While the ordinary Burmese languish in economic and political repression, SPDC has spent millions of dollars to move the capital from Rangoon to a new city built from scratch.

Despite SPDC totalitarian control, Burmese students and monks burst out in protests from time to time (as is happening now), demanding a restoration of democracy. SPDC has responded usually by sheer repression. It has been dangling a "roadmap" for a transition to democracy for the last four years, which has yet to bear fruition. SPDC also convened a national convention to amend the constitution, which has continued its staged deliberations for the last fourteen years.

Burma's political morass has plagued international human rights activists and organisations for decades. Most recently, the retired South African archbishop and Nobel laureate, Desmond Tutu, and former Czech president, Vaclav Havel, called on the United Nations Security Council to take action on Burma.

While international pressure has increased, the Burmese regime counted on support from its close ally, China. Along with Russia, China vetoed a resolution on Burma in January 2007. The regime responded two months later by offering China instead of India the primary access to its lucrative Shwe gas reserves, one of the largest in the world.

Time to end the quagmire

Burma's friendship with its neighbours, especially China, has been the key to its survival, despite the horrendous political situation in the country. India has also provided support, lured by Burma's oil and gas. China, in addition, considers Burma its main access to the Indian Ocean, and is reportedly in talks to build a naval base there. China is also SPDC's main supplier of arms.

In this light, it is easy to see how Bangladesh might fall ploy to the game of realpolitik interests. However, the question remains, how feasible would a strategic alliance with Burma be, and what is the price we are willing to pay?

The highway will ease trade, but like India, Bangladesh's underlying interest is in Burma's oil and gas. But our competition here has far deeper pockets; China and India can and will easily outbid us. And given SPDC's history of making profits, there is every chance that SPDC will prefer building additional pipelines to those two countries. GAIL (Gas Authority of India, Ltd) has already secured additional contracts in Burma.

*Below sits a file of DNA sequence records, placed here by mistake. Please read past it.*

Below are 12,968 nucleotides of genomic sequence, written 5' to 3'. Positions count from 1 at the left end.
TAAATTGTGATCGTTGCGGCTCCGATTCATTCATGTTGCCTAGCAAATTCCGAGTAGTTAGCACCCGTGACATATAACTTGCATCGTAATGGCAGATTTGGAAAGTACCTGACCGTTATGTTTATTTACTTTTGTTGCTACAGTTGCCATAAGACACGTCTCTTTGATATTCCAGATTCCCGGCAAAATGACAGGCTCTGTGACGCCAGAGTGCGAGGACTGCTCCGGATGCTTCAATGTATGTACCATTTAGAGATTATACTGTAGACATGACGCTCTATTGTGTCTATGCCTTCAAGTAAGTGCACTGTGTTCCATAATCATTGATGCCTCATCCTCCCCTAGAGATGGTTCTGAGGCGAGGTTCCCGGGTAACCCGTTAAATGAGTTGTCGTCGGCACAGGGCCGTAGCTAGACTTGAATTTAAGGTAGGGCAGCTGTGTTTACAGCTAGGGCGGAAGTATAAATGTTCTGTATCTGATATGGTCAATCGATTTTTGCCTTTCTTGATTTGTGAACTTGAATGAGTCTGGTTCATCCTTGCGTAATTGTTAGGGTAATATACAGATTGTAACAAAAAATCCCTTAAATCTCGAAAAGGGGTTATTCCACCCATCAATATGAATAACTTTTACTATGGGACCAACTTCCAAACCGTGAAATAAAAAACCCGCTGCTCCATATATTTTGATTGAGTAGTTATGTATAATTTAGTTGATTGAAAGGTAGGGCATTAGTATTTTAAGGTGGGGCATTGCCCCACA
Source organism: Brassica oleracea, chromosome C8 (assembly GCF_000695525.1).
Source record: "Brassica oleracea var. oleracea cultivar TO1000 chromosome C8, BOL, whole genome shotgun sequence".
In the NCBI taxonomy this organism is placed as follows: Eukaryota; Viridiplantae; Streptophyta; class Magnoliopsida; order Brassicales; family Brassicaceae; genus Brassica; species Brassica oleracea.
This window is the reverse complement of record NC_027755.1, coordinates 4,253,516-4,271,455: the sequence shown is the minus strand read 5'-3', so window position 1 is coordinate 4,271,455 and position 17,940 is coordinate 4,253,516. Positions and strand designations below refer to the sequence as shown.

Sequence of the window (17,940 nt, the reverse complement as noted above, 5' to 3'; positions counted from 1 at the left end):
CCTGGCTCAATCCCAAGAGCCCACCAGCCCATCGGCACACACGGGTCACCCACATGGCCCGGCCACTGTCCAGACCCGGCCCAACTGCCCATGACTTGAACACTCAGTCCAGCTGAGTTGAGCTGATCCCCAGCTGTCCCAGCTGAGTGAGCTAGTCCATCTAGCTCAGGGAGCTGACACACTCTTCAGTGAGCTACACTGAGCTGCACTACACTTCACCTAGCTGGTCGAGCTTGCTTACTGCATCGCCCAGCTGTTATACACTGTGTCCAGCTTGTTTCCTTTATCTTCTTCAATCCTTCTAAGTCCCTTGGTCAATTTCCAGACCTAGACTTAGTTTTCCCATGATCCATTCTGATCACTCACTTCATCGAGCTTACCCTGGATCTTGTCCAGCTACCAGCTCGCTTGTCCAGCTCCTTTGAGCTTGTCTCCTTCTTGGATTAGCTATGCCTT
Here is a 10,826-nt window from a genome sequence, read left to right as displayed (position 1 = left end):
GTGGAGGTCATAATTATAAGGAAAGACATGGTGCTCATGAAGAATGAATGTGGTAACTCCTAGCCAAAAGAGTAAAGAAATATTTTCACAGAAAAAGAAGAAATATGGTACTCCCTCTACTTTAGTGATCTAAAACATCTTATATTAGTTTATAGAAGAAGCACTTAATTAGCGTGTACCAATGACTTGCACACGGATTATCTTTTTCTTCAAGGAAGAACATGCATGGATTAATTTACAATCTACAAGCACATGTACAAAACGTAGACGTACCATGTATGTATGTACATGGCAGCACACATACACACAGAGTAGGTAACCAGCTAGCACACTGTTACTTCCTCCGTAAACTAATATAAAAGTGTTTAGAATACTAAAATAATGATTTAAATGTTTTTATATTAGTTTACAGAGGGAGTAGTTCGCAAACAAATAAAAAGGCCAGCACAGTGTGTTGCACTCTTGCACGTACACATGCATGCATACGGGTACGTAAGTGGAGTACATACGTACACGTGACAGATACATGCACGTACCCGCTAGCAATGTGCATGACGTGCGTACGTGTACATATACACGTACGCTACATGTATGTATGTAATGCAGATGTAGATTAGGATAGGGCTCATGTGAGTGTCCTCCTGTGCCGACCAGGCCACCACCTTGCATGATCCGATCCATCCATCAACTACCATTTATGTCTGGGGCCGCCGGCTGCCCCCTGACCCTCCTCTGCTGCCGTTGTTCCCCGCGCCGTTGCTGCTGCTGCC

In sharp contrast, the benefits of avoiding a close alliance with Burma's repressive regime are several. First, by not allying with Burma, Bangladesh embraces the overwhelming international condemnation of the Burmese junta.

Bangladesh would not be alone in withdrawal of its support; the European Union and the United States are vocal of their disapproval of Burma. Second, it would also have the support of Asean, which has been under tremendous pressure to persuade the Burmese military government to bring in political reforms.

Third, there is little guarantee Bangladesh as a nation can exert additional pressure on Burma for its continuing situation on the Rohingya refugees based on bilateral economic ties, given thus far, its military junta has yielded little to any form of international pressure.

And fourth, we can instead devote resources toward securing better energy deals with the Middle East, a region with which we share closer ties anyway.

Establishing bilateral economic ties with Burma is akin to hankering after vague offers that are out of reach and that very well legitimises a repressive military junta that does not represent the will of its people. Building a highway will help the regional economy, but it will irrefutably condone the use of forced labor from the Burmese side.

While Bangladesh is attempting to restore a democratic form of governance in the country, its neighbour has thus far shown little inclination to do so; an alliance between a repressive regime and a country with a transitional administration is hardly a recipe for consolidating representative democratic governing systems.

Any hope of translating robust economic ties into possibilities of democratic influence through engagement is naïve at best. For now, Burma remains a country with an egregious human rights record, and a shameful military history that has suppressed the democratic will of its people for decades.
Engaging with Burma grants the junta a level of legitimacy that can be called into question, since for most countries, the junta is an illegitimate government ruling by force and fear. Much international censure and demands for turning the tide of oppression has fallen on deaf ears. The deaf ears do not have to be ours.

Sikder Haseeb Khan and Pervez Shams are freelance writers.

Source: The daily Star, October 9, 2007